(BRAEDEN) Germany was great. The reason I went over there was because I got a teacher job from a recommendation from a friend. The school paid for my flight and housing to get there and to live there and I had a really good support system. The principal, the school and all the teachers helped me settle into my place. They helped me to find a local homestay family.
(DAVID) That’s cool. You stayed at a family’s place, like someone’s house?
(BRAEDEN) Yeah. I felt very welcomed the entire time. Germany is just a really nice place, you know? Great food and lots to see.
(DAVID) I’m glad you think. I mean, I think that too, but sometimes I feel like a lot of people go to Europe and then they go to Italy and Spain to just spend time on the beach. I think there’s so much more, you know? Also, a lot of people especially in North America learn Spanish which does make a lot of sense because of the proximity to central and South America. Did you speak German before you went or did you learn on the go?
(BRAEDEN) I learned one year of German in university. It was pretty basic. I could do full sentence construction, but you know, I was still a little shaky on the grammar part. The nice thing about German is that it actually is pretty close to English.
(DAVID) Exactly. It’s funny that we’re having this conversation cause I’m trying to get my girlfriend to learn German. Instead of me pushing her to do it, I’m sort of trying to be a good example. Which is why I’m also doing this podcast. I was just talking to the French-Canadian guy who I did the podcast with and now that’s pushing me to learn French more cause I already have the basics down. It’s a very nice place to start. Also my mom’s Italian and the fact that I haven’t even made that commitment to actually know how to speaking Italian fluently is pathetic. Its just embarrassing, you know? I think I’m good at languages but I have nothing to back it up with. I think that’s the cool thing about you. Cause there are so many people in North America and the U K they never get to learn another language cause it’s just not a big thing here. It’s a cultural thing I’d say. It’s not in the education system to learn a second language. I was surprised by Canada cause from my experience people here should really learn French in school.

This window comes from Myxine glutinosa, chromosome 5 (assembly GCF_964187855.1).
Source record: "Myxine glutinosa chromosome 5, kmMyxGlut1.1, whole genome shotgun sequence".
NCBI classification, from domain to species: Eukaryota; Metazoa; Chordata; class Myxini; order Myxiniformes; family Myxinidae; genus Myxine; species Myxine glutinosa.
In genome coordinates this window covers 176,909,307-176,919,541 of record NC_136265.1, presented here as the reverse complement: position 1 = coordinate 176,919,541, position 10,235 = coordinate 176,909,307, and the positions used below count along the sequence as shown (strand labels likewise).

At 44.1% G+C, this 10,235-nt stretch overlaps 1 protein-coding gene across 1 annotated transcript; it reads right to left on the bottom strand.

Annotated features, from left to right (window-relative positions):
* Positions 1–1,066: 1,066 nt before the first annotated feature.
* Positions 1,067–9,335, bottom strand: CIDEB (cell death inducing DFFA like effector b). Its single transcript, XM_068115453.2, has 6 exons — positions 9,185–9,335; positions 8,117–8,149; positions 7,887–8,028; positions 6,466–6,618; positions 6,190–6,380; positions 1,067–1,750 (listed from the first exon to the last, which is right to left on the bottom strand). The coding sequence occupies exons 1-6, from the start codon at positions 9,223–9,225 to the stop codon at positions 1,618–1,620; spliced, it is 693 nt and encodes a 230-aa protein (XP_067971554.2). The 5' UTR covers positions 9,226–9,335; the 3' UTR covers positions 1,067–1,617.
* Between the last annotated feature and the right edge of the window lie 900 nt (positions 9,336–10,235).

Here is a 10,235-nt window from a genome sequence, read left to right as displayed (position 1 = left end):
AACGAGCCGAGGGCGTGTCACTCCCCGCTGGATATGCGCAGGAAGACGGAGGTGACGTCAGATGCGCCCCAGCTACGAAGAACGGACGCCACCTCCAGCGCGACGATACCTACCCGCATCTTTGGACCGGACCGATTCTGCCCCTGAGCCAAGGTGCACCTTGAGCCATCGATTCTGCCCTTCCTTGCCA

(BRAEDEN) It’s interesting the way we have language classes here in high school. Everyone must learn French up until you are in year 10 but a lot of people walk away with a salty taste in their mouth. They get forced to learn French and then it just kills all their passion for it.
(DAVID) Right. And then it is sort of like I can’t do this. The conclusion then being I can’t learn any language. Which is quite sad because there’s a lot of value in learning languages. Like for me , as you know, I have a Canadian girlfriend and I wouldn’t be able to have that relationship at the level that I do if my English wasn’t this good. I know my dad’s English and all but I also made a commitment to read and be really good at it. You know what I mean? People would have or would be able to have great relationships, whether it’s friendships or romantic relationships with people from abroad if they understood each other better. So just really like want to encourage people to learn languages. Its effort of course but anything that’s great takes effort, right? But I find it really important. Its just such a great tool to have in your life to be able to just switch to another language. Especially for people that enjoy traveling, which it’s almost everybody. Right? It’s so cool if you’re able to talk to people from the country. I was in Costa Rica earlier last year. I was embarrassed by the fact that I can’t speak Spanish and that you just expect them to speak English. That was sort of the turning point where I’m like, I really have to think about this whole thing again. Especially with my mom who speaks five languages and my dad speaks three. Also I meet someone like you who’s like, this Canadian guy who speaks eight languages.